Breath of fresh Ayr in village hostelry.
THE CRAIGIE INN
5 MAIN STREET CRAIGIE
To say that the Ayrshire village of Craigie is a bit on the small side is probably the understatement of the year.
In fact, I heard a rumour it's officially twinned with a doll's house in the south of France.
The local fire brigade use water pistols. They grit the roads in winter with the wee blue sachet from a bag of Salt'n'Shake. Planning permission is required before eating a foot-long hot dog. And you need to make a reservation to use the parking meter.
Anyway, you get my drift.
The Craigie Inn could easily be confused with the country pub in An American Werewolf In London but, I'm pleased to report, they do like strangers round these parts.
In fact, we were welcomed to Craigie by a cheerful wee scamp who was out playing on his bike. (Careful with the traffic, son, I hear there's another car due to pass through the village in March, 2014...)
Craigie might seem pretty remote - I half-expected to be sitting at a table next to Osama Bin Laden, Lord Lucan and Bible John - but it's only a pleasant two-mile drive from the busy A77. Just keep your eyes peeled for the big sign near the cut-o for Tarbolton. Can't miss it.
We popped in a couple of weeks ago after presenting my latest Hot Plate Award to the excellent Beresford Wine Bar and Art Gallery in Ayr. (You been yet?) And, on this form, who's to say The Craigie Inn won't pick up our next gong? It's actually called Hogarth's@ The Craigie Inn.
Chef-proprietor Craig Hogarth (in partnership with his fiancee, according to our cheery waitress) runs the show and I was well impressed by the way he wandered round all the tables to make sure everyone was having a good time.
The punters always appreciate that sort of hands-on approach.
Seven words on Craig's business cards just about sum up this wee place - locally owned, locally run, locally sourced produce.
Service was really friendly (I loved it when the pair of us were ushered to a spacious table for four with zero fuss), the menu was a mouth-watering array of classic comfort food and, heck, even the Michael Buble CD couldn't spoil my overall enjoyment. (Terrific voice, sure, but what a bawheid.)
Liz started with a hearty bowl of homemade cream of mushroom soup which she raved about all the way up the road. Thick, piping hot and served with really good crusty bread, it was the perfect way to kick-o lunch on a chilly October afternoon.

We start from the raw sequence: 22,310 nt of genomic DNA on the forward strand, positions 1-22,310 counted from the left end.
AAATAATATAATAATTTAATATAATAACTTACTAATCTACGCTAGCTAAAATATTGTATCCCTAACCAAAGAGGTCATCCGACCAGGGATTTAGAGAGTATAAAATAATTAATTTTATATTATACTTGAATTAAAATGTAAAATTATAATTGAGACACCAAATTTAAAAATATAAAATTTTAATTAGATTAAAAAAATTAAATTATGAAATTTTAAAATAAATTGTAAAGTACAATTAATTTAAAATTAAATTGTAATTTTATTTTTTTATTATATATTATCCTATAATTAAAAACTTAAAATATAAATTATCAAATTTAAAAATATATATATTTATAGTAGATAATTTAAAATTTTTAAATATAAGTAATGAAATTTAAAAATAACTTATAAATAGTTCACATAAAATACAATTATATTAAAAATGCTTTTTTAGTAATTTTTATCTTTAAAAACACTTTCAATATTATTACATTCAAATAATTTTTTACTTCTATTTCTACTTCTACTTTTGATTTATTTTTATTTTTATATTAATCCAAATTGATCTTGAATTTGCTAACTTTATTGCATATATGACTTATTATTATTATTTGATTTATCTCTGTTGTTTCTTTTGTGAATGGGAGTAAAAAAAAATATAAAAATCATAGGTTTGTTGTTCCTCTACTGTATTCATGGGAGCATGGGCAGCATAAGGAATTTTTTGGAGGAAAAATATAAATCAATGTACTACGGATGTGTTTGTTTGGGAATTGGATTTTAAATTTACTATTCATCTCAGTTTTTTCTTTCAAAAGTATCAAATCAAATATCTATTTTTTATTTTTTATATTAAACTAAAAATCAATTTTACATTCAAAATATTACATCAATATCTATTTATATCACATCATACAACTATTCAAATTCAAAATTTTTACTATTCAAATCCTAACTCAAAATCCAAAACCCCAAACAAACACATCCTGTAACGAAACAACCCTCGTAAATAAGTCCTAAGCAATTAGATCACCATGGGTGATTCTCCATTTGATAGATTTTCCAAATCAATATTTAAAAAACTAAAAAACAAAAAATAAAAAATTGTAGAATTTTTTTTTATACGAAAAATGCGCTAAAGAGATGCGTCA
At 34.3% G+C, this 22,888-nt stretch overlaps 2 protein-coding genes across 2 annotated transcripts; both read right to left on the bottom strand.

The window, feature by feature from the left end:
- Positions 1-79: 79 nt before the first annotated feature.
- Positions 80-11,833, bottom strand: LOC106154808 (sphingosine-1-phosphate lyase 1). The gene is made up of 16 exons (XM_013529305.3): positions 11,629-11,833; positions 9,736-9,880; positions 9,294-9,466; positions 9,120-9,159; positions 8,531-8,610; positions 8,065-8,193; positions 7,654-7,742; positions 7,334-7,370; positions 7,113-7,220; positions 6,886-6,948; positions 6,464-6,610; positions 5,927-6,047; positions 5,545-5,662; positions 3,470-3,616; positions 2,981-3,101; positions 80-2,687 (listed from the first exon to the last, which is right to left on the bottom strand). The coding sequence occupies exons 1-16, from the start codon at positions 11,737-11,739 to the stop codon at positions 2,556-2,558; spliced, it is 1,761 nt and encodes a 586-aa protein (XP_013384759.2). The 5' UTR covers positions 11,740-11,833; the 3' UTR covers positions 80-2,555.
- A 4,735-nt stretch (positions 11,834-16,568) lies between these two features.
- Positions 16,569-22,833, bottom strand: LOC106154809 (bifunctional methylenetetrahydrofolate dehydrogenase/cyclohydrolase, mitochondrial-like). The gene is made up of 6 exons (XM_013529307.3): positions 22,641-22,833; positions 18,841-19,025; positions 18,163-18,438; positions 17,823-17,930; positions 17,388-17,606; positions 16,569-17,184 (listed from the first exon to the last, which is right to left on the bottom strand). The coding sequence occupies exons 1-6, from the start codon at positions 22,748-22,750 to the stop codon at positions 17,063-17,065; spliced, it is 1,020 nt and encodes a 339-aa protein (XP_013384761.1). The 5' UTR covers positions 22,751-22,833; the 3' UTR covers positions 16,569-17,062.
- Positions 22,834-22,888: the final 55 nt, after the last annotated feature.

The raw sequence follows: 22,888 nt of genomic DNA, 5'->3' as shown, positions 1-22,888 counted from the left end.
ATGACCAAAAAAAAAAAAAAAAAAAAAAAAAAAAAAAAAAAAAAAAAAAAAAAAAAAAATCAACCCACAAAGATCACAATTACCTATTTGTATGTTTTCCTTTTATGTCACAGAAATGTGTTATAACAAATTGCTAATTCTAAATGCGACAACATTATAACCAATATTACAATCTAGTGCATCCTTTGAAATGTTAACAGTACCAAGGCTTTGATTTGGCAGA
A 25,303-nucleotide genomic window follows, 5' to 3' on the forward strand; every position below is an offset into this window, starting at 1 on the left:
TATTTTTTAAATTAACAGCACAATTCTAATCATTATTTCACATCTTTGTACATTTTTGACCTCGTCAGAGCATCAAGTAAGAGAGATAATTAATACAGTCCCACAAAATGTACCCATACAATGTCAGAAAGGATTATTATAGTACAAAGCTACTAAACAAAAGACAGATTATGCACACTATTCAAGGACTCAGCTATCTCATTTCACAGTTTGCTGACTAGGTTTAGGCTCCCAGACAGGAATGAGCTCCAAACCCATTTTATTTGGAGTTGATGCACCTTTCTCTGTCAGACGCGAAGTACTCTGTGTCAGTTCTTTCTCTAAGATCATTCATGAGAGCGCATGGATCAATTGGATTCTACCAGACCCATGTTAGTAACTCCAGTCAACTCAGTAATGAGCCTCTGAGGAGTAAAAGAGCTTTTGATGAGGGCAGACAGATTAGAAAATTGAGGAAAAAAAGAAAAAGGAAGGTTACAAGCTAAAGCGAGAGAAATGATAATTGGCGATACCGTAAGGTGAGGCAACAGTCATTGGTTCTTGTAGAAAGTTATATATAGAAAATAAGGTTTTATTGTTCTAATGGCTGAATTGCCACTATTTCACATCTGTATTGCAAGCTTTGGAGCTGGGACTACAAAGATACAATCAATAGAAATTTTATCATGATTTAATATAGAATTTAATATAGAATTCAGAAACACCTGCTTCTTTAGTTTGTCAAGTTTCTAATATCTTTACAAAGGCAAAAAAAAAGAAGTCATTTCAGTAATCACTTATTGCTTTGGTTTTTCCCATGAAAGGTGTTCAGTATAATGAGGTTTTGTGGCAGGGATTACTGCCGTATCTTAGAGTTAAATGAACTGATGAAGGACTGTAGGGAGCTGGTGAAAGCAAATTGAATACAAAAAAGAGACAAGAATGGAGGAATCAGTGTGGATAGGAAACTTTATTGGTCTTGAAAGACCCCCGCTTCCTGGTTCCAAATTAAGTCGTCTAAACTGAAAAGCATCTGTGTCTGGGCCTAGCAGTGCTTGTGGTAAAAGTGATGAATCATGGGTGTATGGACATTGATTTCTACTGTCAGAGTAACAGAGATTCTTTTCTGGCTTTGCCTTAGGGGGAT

Across the table, I enjoyed what's perhaps best described as a posh mini-breakfast. A slice of perfectlycooked Stornoway black pudding and two shards of crispy Parma ham sitting on a potato scone and topped o with a runny poached egg.
It was just about perfect. But the kitchen nearly spoiled it with some sort of light sauce drizzled over the top.
After checking with the chef, our waitress informed us it was a red wine reduction that had Keep apparently taken - wait for it - a day and a half to perfect. Ten out of ten for effort. And I'm sure any passing Michelin inspectors will be well impressed. But the runny egg yolk was the only "juice" this cracking little dish required and, in terms of constructive criticism, I thought the 36-hour reduction was surplus to requirements.
Main courses? A fillet of salmon for Liz that was topped with a wonderful cheesey, creamy Wesh rarebit and served with mash and roasted veg.
But I'd urge you to follow my lead and order the Craigie Inn steak, ale and mushroom pie (take another tip and swap the mashed potatoes for the excellent hand-cut chips).
Served in a ceramic pot, the thick, biscuity pastry shell worked a treat with the rich gravy (don't be scared to bash it up a bit until it's all deliciously soggy and yummy) and I struggled to finish even half of the good quality, beefy chunks.
Pound for pound, easily the best steak pie I've tasted this side of e Ship Inn at Irvine. And that's high praise, indeed.
The generous portions at The Craigie Inn mean a medal should be struck for anyone who can even think about dessert.
A shame, as our eyes had been drawn to the Oreo cheescake from the first minute we picked up the menu.
Still, what a great excuse for a quick return trip...
Keep track of Tam's reviews on the Daily Record website. Find the best places to eat out at www.dailyrecord.co.uk/eatingout. The new Hot Plate winner is the Beresford Wine Bar & Art Gallery, Ayr. 01292 280820
TAM'S HOT PLATE CONTENDERS
HOGARTHS @THE CRAIGIE INN
Address: 5 Main Street, Craigie, Ayrshire
Tel: 01563 860286
Open: All day seven days
Wheelchair access: Yes
Bill for two: pounds 31
Food: 5/5 - truly memorable
Service: 5/5 - terrific
Decor: 4/5 - snug and toasty
Toilets: 4/5 - small but perfectly formed
Value: 5/5 - has to be best 30 quid I've spent in ages
43 Rose Street, Edinburgh. 0131 225 8028 23/25
CLASS ACT... The food is superb
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|Publication:||Daily Record (Glasgow, Scotland)|
|Date:||Oct 30, 2010|
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